Wave energy has the potential to supply around a third of Australia’s energy needs, so it is no surprise that energy companies are making innovative advancements in this area. Western Australia-based Carnegie Wave Energy is one of the companies working on projects, and recently announced a new round of financing to take it to the next level.
In previous wave power systems, the challenge has been to design a machine that can withstand the brutal power of the ocean, and to find a gap in the market in the face of plummeting costs of solar energy and other renewables. Carnegie may have found the answer with its CETO wave energy projects.
Named after the Greek sea goddess, CETO offers the potential to revolutionise power and water production globally, according to Carnegie’s website.
“CETO harnesses the enormous renewable energy present in our ocean’s waves and converts it into two of the most valuable commodities underpinning the sustainable growth of the planet: zero-emission electricity and zero-emission desalinated water,” Carnegie states.
Starting out with confidence
CETO systems work by converting ocean wave energy into electricity and desalinated water. It operates underwater with a fully submerged buoy that drives pumps and a generator, which looks like a metal balloon on a string tied to the sea floor.
The first use of Carnegie’s current-generation CETO 5 wave project was in 2014 when it was successfully installed operating at the company’s Perth Wave Energy Project site off Garden Island in Western Australia. It was called the Perth project, and everything ran smoothly during the trial, with the machine surviving waters of 5.8m deep and waves of over 3m, giving the developers confidence in their design’s resilience and reliability.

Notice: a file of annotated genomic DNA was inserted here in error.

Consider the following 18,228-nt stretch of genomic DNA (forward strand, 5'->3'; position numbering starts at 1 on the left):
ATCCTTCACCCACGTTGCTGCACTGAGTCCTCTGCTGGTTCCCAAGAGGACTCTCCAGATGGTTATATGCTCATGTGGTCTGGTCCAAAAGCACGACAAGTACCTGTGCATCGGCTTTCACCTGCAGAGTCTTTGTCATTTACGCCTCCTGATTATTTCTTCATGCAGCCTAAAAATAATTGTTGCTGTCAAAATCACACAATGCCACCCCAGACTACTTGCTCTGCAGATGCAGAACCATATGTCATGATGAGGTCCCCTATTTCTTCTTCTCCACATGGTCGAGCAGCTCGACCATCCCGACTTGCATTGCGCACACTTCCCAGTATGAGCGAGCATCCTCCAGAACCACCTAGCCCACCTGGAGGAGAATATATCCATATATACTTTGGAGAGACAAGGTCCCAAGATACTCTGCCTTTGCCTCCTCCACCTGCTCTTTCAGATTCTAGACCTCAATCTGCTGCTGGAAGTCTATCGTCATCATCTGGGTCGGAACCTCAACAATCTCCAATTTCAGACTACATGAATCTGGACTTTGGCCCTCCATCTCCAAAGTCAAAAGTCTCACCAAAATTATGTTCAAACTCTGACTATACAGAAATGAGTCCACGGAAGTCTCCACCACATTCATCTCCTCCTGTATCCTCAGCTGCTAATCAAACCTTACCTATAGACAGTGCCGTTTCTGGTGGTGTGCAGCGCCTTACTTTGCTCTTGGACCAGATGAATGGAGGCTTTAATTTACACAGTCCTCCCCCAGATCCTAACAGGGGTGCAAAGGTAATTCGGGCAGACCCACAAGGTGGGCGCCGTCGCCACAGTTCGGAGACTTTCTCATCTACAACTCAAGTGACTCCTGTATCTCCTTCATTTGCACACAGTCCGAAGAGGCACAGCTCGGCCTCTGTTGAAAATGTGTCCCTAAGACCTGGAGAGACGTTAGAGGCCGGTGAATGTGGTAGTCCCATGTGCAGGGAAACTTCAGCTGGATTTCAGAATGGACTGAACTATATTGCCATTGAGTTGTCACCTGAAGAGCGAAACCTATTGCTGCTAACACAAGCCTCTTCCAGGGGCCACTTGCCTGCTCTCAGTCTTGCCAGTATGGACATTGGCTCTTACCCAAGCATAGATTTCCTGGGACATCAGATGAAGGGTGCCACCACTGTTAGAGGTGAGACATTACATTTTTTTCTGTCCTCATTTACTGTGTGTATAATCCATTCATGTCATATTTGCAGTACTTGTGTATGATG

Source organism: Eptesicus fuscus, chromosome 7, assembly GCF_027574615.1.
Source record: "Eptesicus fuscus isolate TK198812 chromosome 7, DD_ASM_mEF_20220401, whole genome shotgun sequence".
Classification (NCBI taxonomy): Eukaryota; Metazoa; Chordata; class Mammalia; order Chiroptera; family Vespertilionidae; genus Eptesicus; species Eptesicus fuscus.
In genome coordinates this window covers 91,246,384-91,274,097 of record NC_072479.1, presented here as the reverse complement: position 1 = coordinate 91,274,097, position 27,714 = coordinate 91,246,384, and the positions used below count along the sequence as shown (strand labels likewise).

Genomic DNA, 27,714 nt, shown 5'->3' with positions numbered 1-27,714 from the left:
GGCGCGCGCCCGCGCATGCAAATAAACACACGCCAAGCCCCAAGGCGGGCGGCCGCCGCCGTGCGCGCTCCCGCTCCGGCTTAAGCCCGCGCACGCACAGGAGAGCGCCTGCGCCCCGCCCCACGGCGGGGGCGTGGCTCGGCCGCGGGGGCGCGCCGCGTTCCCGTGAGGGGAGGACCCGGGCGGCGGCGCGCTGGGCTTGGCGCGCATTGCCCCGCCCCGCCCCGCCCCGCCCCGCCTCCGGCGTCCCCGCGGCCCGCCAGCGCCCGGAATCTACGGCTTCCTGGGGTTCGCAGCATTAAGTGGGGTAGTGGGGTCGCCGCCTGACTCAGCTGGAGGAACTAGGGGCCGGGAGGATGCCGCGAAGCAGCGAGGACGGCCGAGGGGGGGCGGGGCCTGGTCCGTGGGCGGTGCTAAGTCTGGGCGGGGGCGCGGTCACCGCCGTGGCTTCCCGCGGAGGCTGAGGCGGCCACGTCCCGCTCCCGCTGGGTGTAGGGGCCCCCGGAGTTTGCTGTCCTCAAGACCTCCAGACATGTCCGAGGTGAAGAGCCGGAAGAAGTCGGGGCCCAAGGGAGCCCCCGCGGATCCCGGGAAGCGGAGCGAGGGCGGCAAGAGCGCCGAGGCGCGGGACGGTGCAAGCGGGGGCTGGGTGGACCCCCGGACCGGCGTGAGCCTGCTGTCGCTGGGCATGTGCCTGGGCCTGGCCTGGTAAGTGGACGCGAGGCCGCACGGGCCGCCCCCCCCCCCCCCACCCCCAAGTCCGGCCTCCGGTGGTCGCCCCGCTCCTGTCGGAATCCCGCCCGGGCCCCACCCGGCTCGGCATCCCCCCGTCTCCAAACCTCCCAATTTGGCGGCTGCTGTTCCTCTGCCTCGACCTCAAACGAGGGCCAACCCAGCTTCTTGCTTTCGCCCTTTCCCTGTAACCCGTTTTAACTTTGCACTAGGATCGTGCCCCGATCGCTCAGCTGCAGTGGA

All three CETO 5 units installed were in operation for 13,000 cumulative hours, and demonstrated the long-term survivability of the system as a larger-capacity CETO unit than any previously developed.
The company said the successful operation of CETO 5 marked the completion of a critical phase in Carnegie’s journey as a culmination of three years of hard work, design, financing, development and construction.
Now, Carnegie is working on a new A$46m project, CETO 6, which will be used in future commercial projects. A$11m of the funding comes from The Australian Renewable Energy Agency (ARENA), as well as a debt facility from the Clean Energy Finance Council (CEFC).
Each CETO 6 unit will have 1MW of power capacity, approximately four times the output of the CETO 5 systems, transmitting that power onshore via a subsea cable. Being submerged makes the design unique from other wave energy devices, as well as offering the machines greater protection from large storms and being invisible from the shore. The technology means power can be generated onshore or offshore, depending on the characteristics of the project.
A world first: the renewable micro-grid